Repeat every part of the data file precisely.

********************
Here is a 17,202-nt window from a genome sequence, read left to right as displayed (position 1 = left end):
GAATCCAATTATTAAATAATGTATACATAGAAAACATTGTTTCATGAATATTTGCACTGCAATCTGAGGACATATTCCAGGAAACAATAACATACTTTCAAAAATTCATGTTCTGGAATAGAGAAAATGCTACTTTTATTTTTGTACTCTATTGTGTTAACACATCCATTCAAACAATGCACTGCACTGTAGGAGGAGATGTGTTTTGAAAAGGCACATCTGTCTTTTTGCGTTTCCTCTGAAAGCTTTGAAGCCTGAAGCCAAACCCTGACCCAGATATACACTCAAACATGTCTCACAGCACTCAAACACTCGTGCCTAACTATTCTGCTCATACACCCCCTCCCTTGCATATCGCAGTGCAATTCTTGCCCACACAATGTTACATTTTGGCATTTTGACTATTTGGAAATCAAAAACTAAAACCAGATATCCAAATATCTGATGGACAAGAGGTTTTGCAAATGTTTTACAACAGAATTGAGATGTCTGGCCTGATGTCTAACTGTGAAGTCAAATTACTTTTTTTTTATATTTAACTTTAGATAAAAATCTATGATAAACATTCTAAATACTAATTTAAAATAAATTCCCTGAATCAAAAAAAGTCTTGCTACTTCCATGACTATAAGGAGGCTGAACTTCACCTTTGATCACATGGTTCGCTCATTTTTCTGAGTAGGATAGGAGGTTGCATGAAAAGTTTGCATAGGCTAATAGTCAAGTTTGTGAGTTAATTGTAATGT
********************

Here is a 17,202-nt window from a genome sequence, read left to right as displayed (position 1 = left end):
GAATCCAATTATTAAATAATGTATACATAGAAAACATTGTTTCATGAATATTTGCACTGCAATCTGAGGACATATTCCAGGAAACAATAACATACTTTCAAAAATTCATGTTCTGGAATAGAGAAAATGCTACTTTTATTTTTGTACTCTATTGTGTTAACACATCCATTCAAACAATGCACTGCACTGTAGGAGGAGATGTGTTTTGAAAAGGCACATCTGTCTTTTTGCGTTTCCTCTGAAAGCTTTGAAGCCTGAAGCCAAACCCTGACCCAGATATACACTCAAACATGTCTCACAGCACTCAAACACTCGTGCCTAACTATTCTGCTCATACACCCCCTCCCTTGCATATCGCAGTGCAATTCTTGCCCACACAATGTTACATTTTGGCATTTTGACTATTTGGAAATCAAAAACTAAAACCAGATATCCAAATATCTGATGGACAAGAGGTTTTGCAAATGTTTTACAACAGAATTGAGATGTCTGGCCTGATGTCTAACTGTGAAGTCAAATTACTTTTTTTTTATATTTAACTTTAGATAAAAATCTATGATAAACATTCTAAATACTAATTTAAAATAAATTCCCTGAATCAAAAAAAGTCTTGCTACTTCCATGACTATAAGGAGGCTGAACTTCACCTTTGATCACATGGTTCGCTCATTTTTCTGAGTAGGATAGGAGGTTGCATGAAAAGTTTGCATAGGCTAATAGTCAAGTTTGTGAGTTAATTGTAATGT